Downward nominal wage rigidity, money illusion, and irreversibility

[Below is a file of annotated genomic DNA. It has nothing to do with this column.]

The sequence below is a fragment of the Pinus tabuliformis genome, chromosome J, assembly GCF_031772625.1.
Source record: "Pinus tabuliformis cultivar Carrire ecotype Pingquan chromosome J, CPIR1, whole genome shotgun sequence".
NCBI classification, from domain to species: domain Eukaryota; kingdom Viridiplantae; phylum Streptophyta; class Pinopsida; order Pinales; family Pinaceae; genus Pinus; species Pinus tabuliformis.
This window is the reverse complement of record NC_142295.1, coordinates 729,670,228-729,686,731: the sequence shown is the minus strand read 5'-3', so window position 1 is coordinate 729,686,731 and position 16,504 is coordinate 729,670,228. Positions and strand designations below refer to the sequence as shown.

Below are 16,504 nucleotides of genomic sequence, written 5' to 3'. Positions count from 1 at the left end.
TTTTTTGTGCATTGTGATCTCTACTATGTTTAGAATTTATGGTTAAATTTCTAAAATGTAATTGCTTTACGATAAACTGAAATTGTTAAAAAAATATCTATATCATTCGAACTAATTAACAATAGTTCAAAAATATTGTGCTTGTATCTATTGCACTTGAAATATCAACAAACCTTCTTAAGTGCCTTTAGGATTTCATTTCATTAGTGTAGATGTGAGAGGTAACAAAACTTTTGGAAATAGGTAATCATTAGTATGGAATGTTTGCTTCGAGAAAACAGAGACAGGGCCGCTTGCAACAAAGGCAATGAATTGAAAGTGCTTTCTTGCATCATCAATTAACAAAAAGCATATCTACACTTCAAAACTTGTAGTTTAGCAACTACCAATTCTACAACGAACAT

This thesis seeks to make three related contributions to our understanding of the causes and implications of downward nominal wage rigidity, the nature of money illusion on behalf of workers, and the theoretical treatment of irreversibility in factor demand and wage setting. Chapter 1 seeks to contribute to the literature on downward nominal wage rigidity (DNWR) along two dimensions. First, I formulate and solve an explicit model of wage- setting in the presence of worker resistance to nominal wage cuts - something that has previously been considered intractable. In particular, I show that this resistance renders wage increases (partially) irreversible. Second, using this model, one can explain why previous estimates of the macroeconomic effects of DNWR have been so weak despite remarkably robust microeconomic evidence. In particular, one can show that previous studies have neglected the possibility that DNWR can lead to a compression of wage increases as well as decreases. Thus, the literature may have been overstating the costs of DNWR to firms. Using micro-data for the US and Great Britain, I find robust evidence in support of the predictions of the model. In the light of this evidence, Chapter 1 concludes that increased wage pressure due to DNWR may not be as large as previously envisaged, but that the behavioural implications of DNWR in respect of the reaction of workers to nominal wage cuts remain significant. Chapter 2 then contrasts the implications of two proposed models of downward nominal wage rigidity - those based on the form of market contracts (MacLeod and Malcomson ; Holden ), and that based on money illusion explored in Chapter 1. In particular, I identify a method of distinguishing between these two foundations empirically, by observing how the distribution of wage changes varies with the rate of inflation. I find evidence that at least part of the observed rigidity cannot be easily explained by contract models, but can be explained in the context of a model with money illusion. Finally, Chapter 3 extends some of the theoretical developments of Chapter 1 with respect to models of irreversibility. In particular, Chapter 3 presents analytical results for models of dynamic factor demand in the presence of irreversibility in discrete time. It builds on previous work on irreversibility in the investment (Dixit and Pindyck ) and labour demand (Bentolila and Bertola ) literatures which use a continuous time. Brownian framework. I show that, whilst there are parallels between the discrete time models and their continuous time counterparts, the analytics in discrete time allow a more general treatment, principally by allowing the relaxation of the assumption of shocks following a unit root. I then explore the effects of relaxing this assumption on optimal factor demand.